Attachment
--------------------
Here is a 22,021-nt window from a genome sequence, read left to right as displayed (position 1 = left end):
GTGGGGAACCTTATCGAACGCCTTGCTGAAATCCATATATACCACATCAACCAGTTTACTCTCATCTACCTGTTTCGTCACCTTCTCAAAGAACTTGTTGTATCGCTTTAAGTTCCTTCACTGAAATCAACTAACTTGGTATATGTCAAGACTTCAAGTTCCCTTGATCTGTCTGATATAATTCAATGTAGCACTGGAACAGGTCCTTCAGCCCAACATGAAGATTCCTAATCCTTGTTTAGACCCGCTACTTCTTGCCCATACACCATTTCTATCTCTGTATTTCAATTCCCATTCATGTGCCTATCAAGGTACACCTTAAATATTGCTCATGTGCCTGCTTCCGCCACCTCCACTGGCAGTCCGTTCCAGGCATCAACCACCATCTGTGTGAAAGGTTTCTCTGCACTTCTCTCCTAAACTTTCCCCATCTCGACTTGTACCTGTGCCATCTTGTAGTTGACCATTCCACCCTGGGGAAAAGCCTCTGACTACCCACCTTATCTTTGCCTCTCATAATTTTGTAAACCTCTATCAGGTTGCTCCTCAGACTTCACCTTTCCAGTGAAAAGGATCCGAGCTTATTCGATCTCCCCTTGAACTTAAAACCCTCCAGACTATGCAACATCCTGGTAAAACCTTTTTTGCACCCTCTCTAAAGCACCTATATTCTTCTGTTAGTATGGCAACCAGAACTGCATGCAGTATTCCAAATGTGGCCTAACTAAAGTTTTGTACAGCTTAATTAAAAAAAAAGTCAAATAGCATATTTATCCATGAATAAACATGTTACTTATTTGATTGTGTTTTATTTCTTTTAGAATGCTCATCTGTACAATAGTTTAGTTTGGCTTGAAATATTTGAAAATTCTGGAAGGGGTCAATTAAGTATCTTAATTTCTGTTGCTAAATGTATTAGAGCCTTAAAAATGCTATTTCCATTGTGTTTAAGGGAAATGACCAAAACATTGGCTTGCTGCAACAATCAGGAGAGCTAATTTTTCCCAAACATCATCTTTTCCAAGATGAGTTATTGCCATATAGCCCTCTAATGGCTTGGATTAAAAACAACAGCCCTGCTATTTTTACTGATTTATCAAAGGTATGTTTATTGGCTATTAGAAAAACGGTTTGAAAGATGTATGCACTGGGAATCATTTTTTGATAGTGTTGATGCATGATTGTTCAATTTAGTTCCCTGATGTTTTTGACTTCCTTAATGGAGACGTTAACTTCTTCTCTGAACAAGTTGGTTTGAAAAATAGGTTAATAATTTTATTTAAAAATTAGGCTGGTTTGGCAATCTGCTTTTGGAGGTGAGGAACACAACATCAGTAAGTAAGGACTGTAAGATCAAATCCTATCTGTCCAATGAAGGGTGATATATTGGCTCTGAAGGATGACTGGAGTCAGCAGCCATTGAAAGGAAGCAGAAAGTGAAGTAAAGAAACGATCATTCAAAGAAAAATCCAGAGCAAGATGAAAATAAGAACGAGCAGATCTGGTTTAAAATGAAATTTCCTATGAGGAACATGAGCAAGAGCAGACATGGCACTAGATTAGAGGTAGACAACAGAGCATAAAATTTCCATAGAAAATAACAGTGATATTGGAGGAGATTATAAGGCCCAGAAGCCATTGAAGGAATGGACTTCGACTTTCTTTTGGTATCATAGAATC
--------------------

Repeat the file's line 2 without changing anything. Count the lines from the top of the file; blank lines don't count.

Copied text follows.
GTGGGGAACCTTATCGAACGCCTTGCTGAAATCCATATATACCACATCAACCAGTTTACTCTCATCTACCTGTTTCGTCACCTTCTCAAAGAACTTGTTGTATCGCTTTAAGTTCCTTCACTGAAATCAACTAACTTGGTATATGTCAAGACTTCAAGTTCCCTTGATCTGTCTGATATAATTCAATGTAGCACTGGAACAGGTCCTTCAGCCCAACATGAAGATTCCTAATCCTTGTTTAGACCCGCTACTTCTTGCCCATACACCATTTCTATCTCTGTATTTCAATTCCCATTCATGTGCCTATCAAGGTACACCTTAAATATTGCTCATGTGCCTGCTTCCGCCACCTCCACTGGCAGTCCGTTCCAGGCATCAACCACCATCTGTGTGAAAGGTTTCTCTGCACTTCTCTCCTAAACTTTCCCCATCTCGACTTGTACCTGTGCCATCTTGTAGTTGACCATTCCACCCTGGGGAAAAGCCTCTGACTACCCACCTTATCTTTGCCTCTCATAATTTTGTAAACCTCTATCAGGTTGCTCCTCAGACTTCACCTTTCCAGTGAAAAGGATCCGAGCTTATTCGATCTCCCCTTGAACTTAAAACCCTCCAGACTATGCAACATCCTGGTAAAACCTTTTTTGCACCCTCTCTAAAGCACCTATATTCTTCTGTTAGTATGGCAACCAGAACTGCATGCAGTATTCCAAATGTGGCCTAACTAAAGTTTTGTACAGCTTAATTAAAAAAAAAGTCAAATAGCATATTTATCCATGAATAAACATGTTACTTATTTGATTGTGTTTTATTTCTTTTAGAATGCTCATCTGTACAATAGTTTAGTTTGGCTTGAAATATTTGAAAATTCTGGAAGGGGTCAATTAAGTATCTTAATTTCTGTTGCTAAATGTATTAGAGCCTTAAAAATGCTATTTCCATTGTGTTTAAGGGAAATGACCAAAACATTGGCTTGCTGCAACAATCAGGAGAGCTAATTTTTCCCAAACATCATCTTTTCCAAGATGAGTTATTGCCATATAGCCCTCTAATGGCTTGGATTAAAAACAACAGCCCTGCTATTTTTACTGATTTATCAAAGGTATGTTTATTGGCTATTAGAAAAACGGTTTGAAAGATGTATGCACTGGGAATCATTTTTTGATAGTGTTGATGCATGATTGTTCAATTTAGTTCCCTGATGTTTTTGACTTCCTTAATGGAGACGTTAACTTCTTCTCTGAACAAGTTGGTTTGAAAAATAGGTTAATAATTTTATTTAAAAATTAGGCTGGTTTGGCAATCTGCTTTTGGAGGTGAGGAACACAACATCAGTAAGTAAGGACTGTAAGATCAAATCCTATCTGTCCAATGAAGGGTGATATATTGGCTCTGAAGGATGACTGGAGTCAGCAGCCATTGAAAGGAAGCAGAAAGTGAAGTAAAGAAACGATCATTCAAAGAAAAATCCAGAGCAAGATGAAAATAAGAACGAGCAGATCTGGTTTAAAATGAAATTTCCTATGAGGAACATGAGCAAGAGCAGACATGGCACTAGATTAGAGGTAGACAACAGAGCATAAAATTTCCATAGAAAATAACAGTGATATTGGAGGAGATTATAAGGCCCAGAAGCCATTGAAGGAATGGACTTCGACTTTCTTTTGGTATCATAGAATC